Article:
US 3045394 A
Description (OCR text may contain errors)
United States Patent ice 3,045,394 PRQTECTION 0F kLANT, LIFE FRQM FRQST DAMAGE Thomas H. Conifer, Jackson, Miss, assignor to Dumas Milner Corporation, Jackson, Miss, a corporation of Mississippi No Drawing. Filed Mar. 9, 1959, Ser. No. 797,875 12 Claims. (Ci. 47--2) This invention relates to the protection of plant life from damage caused by freezing temperatures or frost.
Frost or freezing temperature causes heavy economic losses in many forms of plant life. The art has long sought a simple and inexpensive method of preventing or minimizing frost damage to plant life. Prior art methods, including preventing heat radiation by the use of smoke, heating of the air by fuel burners and providing cover for plants in the form of paper or cloth shields, have been found expensive and often undependable.
Accordingly, it is among the objects of this invention to provide simple, inexpensive and effective methods of protecting living plants from frost damage.
Another object of the present invention is to provide methods and compositions for protecting plants from frost damage which involve the use of conventional spraying methods and apparatus.
A further object of the invention is to provide methods and compositions for protecting plants from frost damage which afford protection for extended periods of time and which are efiective on all economic plant life subject to frost damage without regard to the plan-t size or the size or topography of the site on which the plants are grown.
Other objects and advantages of the invention will be apparent to those skilled in the art from the following description.
The term frost damage as used herein designates damage due to subfreezing temperatures, whether or not it is accompanied by the feathery ice crystal formation commonly known as frost or hoar frost. Hence, frost damage, as used herein, includes damage arising from temperatures lower than 32 R, which may be accompanied by snow, sleet, frost or black frost, i.e. subfreezing temperatures accompanied by low relative humidity whereby no ice crystals are formed.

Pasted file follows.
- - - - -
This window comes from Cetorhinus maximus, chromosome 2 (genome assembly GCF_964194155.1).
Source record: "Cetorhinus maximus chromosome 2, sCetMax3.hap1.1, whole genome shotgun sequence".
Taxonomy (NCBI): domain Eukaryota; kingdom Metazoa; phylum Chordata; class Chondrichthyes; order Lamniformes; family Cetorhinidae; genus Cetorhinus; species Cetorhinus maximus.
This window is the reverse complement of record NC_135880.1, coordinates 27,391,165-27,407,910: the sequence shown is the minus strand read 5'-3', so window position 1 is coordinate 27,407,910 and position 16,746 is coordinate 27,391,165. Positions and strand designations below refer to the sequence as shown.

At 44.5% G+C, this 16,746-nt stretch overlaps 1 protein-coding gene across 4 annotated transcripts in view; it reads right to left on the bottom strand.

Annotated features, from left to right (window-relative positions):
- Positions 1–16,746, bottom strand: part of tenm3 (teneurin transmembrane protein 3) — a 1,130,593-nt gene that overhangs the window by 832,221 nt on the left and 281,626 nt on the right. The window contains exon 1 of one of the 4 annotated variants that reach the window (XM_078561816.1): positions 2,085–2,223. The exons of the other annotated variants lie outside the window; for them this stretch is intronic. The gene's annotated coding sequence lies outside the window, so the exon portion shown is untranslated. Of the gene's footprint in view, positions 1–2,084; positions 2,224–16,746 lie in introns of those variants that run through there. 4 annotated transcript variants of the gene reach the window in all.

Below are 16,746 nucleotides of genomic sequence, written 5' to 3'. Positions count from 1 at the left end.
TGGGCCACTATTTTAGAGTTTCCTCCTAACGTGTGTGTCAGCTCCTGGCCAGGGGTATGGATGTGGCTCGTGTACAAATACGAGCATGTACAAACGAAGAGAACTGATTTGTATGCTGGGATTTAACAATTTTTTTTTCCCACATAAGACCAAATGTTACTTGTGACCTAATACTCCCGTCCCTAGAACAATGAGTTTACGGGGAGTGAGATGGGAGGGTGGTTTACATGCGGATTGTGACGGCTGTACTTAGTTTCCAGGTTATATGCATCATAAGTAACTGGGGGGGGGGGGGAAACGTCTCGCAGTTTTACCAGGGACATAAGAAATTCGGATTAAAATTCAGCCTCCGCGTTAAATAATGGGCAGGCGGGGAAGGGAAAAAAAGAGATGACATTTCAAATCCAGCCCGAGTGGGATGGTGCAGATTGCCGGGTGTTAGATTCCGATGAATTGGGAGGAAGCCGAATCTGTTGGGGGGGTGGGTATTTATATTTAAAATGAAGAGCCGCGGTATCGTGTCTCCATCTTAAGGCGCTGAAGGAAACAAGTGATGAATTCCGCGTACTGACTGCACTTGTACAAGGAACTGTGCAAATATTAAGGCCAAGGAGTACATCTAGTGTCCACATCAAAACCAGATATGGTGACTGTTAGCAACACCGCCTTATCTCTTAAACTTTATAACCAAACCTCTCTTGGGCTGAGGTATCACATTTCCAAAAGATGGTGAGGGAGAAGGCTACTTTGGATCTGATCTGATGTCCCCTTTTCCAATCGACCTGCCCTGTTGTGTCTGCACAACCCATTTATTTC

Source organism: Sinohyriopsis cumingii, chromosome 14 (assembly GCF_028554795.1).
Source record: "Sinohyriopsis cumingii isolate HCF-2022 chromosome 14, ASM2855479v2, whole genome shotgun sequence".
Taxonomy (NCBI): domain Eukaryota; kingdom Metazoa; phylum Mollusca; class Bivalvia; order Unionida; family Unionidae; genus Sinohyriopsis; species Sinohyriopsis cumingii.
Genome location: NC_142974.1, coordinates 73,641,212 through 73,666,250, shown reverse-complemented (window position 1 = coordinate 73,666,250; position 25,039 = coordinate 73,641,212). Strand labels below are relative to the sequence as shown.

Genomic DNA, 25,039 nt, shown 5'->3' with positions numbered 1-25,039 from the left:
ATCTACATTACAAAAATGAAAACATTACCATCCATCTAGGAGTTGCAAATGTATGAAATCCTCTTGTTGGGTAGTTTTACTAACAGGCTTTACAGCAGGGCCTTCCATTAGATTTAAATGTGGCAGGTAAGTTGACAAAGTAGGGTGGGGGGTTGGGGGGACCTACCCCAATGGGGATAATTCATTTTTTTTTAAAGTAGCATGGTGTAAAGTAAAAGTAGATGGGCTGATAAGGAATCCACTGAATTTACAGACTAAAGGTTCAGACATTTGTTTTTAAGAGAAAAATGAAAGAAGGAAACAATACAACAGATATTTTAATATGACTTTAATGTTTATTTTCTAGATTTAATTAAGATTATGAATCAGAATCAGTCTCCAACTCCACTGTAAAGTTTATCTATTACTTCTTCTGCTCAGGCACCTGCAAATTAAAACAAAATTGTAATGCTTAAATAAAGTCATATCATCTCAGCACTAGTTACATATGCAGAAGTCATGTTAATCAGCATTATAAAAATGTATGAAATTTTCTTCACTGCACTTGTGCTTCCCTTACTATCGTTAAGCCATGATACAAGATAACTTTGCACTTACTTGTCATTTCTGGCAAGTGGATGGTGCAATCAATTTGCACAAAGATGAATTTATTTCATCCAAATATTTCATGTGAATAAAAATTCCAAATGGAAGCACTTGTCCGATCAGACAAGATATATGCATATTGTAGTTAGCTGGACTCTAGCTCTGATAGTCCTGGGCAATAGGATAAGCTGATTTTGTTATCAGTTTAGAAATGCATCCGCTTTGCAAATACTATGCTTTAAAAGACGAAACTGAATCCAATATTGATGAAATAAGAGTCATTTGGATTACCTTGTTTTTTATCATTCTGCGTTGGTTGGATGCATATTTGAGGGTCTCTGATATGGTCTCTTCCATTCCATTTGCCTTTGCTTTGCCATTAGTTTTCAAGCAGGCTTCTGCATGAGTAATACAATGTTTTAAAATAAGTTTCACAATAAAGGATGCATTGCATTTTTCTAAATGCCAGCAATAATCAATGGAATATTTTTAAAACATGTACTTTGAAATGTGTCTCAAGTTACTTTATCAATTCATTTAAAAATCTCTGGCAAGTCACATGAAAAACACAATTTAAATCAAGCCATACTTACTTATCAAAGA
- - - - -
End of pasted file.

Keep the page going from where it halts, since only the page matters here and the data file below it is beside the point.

The method of this invention for protecting living plants from frost damage generally involves applying to the plant a polymer of N-vinyl-2-pyrrolidone. The vinylpyrrolidone polymer is preferably in a non phytotoxic carrier, such as water, oil-in-water emulsions, glycols, oils, or other liquid carriers which are not toxic to plant life. The vinylpyrrolidone polymer is preferably applied by spraying.
The active ingredient, a polymer of vinylpyrrolidone may be a homopolymer of N-vinyl-Z-pyrrolidone, i.e. polyvinylpyrrolidone or PVP as it is commonly known, or a copolymer of N-vinyl-2-pyrrolidone. The latter are copolymers with polymerizable unsaturated compounds including vinyl acetate, vinyl chloride, styrene, alpha-methyl styrene, maleic anhydride, dialkyl maleates or dialkyl fumarates containing 4-12 carbon atoms in the alkyl group, vinyl ethers such as isobutyl vinyl ether, acrylic and methacrylic acids and alkyl esters thereof, acrylonitrile, acrylamide, and vinyl alcohol esters of fatty acids such as vinyl laurat'e and vinyl stearate.
The copolymers of N-vinyl-2-pyrrolidone with such unsaturated compounds may contain from about 10 percent to 90 percent by weight of vinylpyrrolidone and 90 percent to 10 percent by weight of copolymerizable unsaturated monomer. In addition, ternary copolymers of'vinyl pyrrolidone, including those with isobutyl vinyl ether and acrylonitrile may be utilized, In general, copolymers con- 3,045,304 Patented July 24-, 1962 taining a higher percentage of vinylpyrrolidone are more Water soluble or water compatible than those containing relatively less vinylpyrrolidone. Homopolymers of vinylpyrrolidone are completely water soluble.